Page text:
Last month, the Stanford Social Innovation Review (SSIR) wrote about an interesting study conducted by the David and Lucile Packard Foundation in coordination with Fiscal Management Associates (FMA), which works with organizations around issues of capacity building. The subject was how to help nonprofits achieve and maintain financial stability.  Year in and year out, this continues to be the major issue facing our non-profit partners.   Fundraising and earned income play a big role in achieving financial stability, so the lessons from this two-year project are useful as we think about starting the New Year off on a strong note.  FMA and the Packard Foundation found that three best practices made the biggest difference: Plan and budget for multiple years, not just the year ahead. Taking a short-term perspective will mean that you usually will come up short. And donors want to know their gifts are being used to move your organization forward, not just bailing you out at the end of the fiscal year. Use visual dashboards to track performance and inform Board and staff discussions.  Dashboards help leaders, managers, and staff members more easily see key trends and make real-time plans for improving fundraising and financial performance. Tip: make sure Board giving is a key indicator on your dashboard. Have a policy for building an operating reserve—and follow it. Financial resilience means that you can survive in lean times, and a reserve fund, sometimes taking the form of a quasi-endowment, can make the difference. To learn more, read the full SSIR article.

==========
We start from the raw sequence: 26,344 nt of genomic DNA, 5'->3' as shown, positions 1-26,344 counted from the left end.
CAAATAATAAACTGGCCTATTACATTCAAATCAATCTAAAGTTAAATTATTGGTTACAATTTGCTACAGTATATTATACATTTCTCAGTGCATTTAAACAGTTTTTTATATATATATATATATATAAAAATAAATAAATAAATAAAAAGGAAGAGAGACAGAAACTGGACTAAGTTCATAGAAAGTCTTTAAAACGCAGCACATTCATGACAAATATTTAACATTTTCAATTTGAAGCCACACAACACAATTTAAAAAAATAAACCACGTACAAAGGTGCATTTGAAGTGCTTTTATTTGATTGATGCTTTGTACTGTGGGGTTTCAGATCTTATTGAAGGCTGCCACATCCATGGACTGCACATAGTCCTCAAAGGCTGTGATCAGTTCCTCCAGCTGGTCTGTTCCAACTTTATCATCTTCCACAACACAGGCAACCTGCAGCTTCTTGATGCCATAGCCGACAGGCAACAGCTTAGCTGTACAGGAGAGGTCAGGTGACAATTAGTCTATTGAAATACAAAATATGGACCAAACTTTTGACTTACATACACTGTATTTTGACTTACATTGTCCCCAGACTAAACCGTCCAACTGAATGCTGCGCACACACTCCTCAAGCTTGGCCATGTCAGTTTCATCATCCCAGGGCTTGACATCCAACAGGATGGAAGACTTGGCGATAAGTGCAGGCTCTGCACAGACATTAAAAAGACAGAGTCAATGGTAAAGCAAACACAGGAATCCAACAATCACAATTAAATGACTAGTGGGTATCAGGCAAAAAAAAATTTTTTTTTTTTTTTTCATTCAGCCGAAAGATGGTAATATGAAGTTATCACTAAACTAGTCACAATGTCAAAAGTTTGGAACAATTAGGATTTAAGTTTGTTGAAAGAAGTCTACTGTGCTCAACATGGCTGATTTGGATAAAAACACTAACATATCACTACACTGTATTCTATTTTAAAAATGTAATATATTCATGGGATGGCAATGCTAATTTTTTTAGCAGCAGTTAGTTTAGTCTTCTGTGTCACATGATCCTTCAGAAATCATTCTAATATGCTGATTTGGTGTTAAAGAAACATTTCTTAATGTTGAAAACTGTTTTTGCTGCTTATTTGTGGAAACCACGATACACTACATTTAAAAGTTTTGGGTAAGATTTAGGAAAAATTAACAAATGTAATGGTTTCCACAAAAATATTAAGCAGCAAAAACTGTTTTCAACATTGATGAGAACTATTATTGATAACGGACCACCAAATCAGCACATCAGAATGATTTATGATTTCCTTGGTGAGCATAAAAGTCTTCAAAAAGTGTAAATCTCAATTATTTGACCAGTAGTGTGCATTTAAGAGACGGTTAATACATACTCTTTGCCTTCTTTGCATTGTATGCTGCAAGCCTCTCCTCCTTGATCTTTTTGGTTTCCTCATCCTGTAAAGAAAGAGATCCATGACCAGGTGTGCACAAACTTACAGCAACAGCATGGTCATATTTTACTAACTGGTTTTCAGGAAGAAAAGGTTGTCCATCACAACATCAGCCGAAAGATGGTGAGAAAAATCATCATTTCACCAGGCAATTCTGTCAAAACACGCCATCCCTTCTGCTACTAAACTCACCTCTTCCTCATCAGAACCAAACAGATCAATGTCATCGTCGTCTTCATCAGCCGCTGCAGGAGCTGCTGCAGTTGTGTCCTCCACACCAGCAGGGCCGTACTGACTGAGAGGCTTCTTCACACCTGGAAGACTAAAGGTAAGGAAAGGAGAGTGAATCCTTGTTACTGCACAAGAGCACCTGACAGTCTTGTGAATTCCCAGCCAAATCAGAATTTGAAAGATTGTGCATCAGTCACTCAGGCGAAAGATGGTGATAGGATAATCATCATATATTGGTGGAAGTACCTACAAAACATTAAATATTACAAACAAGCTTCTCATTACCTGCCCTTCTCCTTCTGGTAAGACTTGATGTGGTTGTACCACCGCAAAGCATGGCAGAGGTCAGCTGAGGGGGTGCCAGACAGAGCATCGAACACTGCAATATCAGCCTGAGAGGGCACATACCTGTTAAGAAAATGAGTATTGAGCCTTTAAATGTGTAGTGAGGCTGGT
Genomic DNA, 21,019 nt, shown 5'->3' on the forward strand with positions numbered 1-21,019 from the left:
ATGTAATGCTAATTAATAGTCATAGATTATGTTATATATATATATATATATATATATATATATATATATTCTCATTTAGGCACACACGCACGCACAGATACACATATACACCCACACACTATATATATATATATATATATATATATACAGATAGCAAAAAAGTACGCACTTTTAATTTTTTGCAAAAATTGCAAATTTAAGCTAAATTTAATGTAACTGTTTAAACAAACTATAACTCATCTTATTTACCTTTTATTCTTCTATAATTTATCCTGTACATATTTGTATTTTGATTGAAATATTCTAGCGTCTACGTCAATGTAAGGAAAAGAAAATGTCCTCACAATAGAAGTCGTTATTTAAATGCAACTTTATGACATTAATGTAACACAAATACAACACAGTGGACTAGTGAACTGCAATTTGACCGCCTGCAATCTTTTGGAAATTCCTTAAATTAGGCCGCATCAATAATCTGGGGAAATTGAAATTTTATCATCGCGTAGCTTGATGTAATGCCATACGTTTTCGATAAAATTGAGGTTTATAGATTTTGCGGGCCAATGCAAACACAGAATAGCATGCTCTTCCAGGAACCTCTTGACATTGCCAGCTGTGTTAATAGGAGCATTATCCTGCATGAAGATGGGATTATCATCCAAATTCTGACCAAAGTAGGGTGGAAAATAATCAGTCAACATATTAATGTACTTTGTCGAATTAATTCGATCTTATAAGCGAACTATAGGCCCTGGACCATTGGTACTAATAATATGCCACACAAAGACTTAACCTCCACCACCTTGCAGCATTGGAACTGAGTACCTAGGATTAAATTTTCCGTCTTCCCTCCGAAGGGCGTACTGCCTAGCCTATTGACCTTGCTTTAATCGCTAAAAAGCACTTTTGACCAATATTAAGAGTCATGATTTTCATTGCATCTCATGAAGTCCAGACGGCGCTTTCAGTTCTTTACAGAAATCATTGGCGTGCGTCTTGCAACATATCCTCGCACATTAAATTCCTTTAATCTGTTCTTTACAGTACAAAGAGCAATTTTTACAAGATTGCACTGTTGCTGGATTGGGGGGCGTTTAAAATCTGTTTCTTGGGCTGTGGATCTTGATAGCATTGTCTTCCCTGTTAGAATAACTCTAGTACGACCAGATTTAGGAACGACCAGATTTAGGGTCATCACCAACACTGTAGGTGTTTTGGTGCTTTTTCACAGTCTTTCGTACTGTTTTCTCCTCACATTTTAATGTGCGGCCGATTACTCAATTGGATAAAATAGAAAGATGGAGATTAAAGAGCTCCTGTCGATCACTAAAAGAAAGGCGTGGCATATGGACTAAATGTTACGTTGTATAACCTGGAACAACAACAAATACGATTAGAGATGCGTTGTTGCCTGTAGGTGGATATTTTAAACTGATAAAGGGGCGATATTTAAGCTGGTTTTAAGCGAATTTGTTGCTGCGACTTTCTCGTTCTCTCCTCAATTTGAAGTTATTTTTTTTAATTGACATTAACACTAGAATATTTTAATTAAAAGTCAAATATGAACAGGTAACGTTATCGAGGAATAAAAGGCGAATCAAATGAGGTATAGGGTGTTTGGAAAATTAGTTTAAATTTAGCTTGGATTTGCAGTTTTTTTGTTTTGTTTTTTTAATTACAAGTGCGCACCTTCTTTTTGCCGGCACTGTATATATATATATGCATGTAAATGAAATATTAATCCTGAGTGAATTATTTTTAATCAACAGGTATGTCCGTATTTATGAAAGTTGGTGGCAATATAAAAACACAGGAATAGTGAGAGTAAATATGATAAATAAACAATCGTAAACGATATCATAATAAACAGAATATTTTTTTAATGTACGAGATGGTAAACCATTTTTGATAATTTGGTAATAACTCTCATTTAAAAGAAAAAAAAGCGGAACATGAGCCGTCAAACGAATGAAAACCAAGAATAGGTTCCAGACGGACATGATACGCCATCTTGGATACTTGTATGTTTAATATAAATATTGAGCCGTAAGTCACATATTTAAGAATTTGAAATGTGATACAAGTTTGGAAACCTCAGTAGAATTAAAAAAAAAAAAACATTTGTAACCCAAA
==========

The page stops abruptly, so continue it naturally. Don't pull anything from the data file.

No Good Gift Goes Unpunished

Not 24 hours after the announcement of the world’s largest gift to higher education, there were those eager to criticize it. “Wait, Is Bloomberg’s $1.8-Billion Donation to Johns Hopkins a Good Thing?” screamed the headline in the November 20th issue of The Chronicle of Higher Education.  Michael R. Bloomberg’s gift will enable the University to significantly increase the number of qualified low- and middle-income students who can attend. In his own words, the goal is to “eliminate money problems from the admissions equation for qualified students.” The university will replace loans with scholarships for students, starting in the spring of 2019. The university will also use the money to diversify its undergraduate enrollment, making one in five students eligible for Pell Grants up from the current one in 15 students. That’s a good thing. Critics contend he could have made a bigger difference by giving to programs with a broader reach. He already has done that with his American Talent Initiative (ATI). Through ATI, Bloomberg Philanthropies brought college presidents and higher education thought leaders together to address challenges facing high-achieving, lower-income students. ATI is a collaboration between the Aspen Institute's College Excellence Program, Ithaka S+R, and a growing number of colleges and universities “dedicated to substantially expanding opportunity and access for low- and moderate-income students.” ATI members all graduate at least 70 percent of their students within six years. That’s also a good thing. In addition, Bloomberg Philanthropies supports the CollegePoint initiative, “which provides virtual, high quality college and financial aid advising to thousands of high-achieving, low- and moderate-income students across the United States.” That’s yet another good thing.